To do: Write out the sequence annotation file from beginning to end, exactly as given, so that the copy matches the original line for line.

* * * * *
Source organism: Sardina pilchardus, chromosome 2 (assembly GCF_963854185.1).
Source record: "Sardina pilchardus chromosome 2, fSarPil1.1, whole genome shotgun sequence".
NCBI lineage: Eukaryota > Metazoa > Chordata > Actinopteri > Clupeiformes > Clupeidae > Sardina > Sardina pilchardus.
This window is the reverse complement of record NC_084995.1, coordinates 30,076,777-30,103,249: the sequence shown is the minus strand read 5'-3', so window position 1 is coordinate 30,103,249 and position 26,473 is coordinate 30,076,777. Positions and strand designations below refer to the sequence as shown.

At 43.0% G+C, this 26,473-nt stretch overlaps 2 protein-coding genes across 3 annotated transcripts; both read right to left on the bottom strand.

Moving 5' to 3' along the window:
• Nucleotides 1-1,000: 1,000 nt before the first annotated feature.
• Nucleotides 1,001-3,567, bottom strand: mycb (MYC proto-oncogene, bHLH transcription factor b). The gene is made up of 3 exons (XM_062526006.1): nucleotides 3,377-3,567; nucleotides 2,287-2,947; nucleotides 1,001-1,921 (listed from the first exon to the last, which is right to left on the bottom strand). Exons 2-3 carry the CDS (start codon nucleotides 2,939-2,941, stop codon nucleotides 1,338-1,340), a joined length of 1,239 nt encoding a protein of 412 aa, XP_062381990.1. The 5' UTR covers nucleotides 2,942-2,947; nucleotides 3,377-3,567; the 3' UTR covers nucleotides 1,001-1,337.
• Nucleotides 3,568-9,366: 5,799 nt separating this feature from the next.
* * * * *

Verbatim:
Source organism: Sardina pilchardus, chromosome 2 (assembly GCF_963854185.1).
Source record: "Sardina pilchardus chromosome 2, fSarPil1.1, whole genome shotgun sequence".
NCBI lineage: Eukaryota > Metazoa > Chordata > Actinopteri > Clupeiformes > Clupeidae > Sardina > Sardina pilchardus.
This window is the reverse complement of record NC_084995.1, coordinates 30,076,777-30,103,249: the sequence shown is the minus strand read 5'-3', so window position 1 is coordinate 30,103,249 and position 26,473 is coordinate 30,076,777. Positions and strand designations below refer to the sequence as shown.

At 43.0% G+C, this 26,473-nt stretch overlaps 2 protein-coding genes across 3 annotated transcripts; both read right to left on the bottom strand.

Moving 5' to 3' along the window:
• Nucleotides 1-1,000: 1,000 nt before the first annotated feature.
• Nucleotides 1,001-3,567, bottom strand: mycb (MYC proto-oncogene, bHLH transcription factor b). The gene is made up of 3 exons (XM_062526006.1): nucleotides 3,377-3,567; nucleotides 2,287-2,947; nucleotides 1,001-1,921 (listed from the first exon to the last, which is right to left on the bottom strand). Exons 2-3 carry the CDS (start codon nucleotides 2,939-2,941, stop codon nucleotides 1,338-1,340), a joined length of 1,239 nt encoding a protein of 412 aa, XP_062381990.1. The 5' UTR covers nucleotides 2,942-2,947; nucleotides 3,377-3,567; the 3' UTR covers nucleotides 1,001-1,337.
• Nucleotides 3,568-9,366: 5,799 nt separating this feature from the next.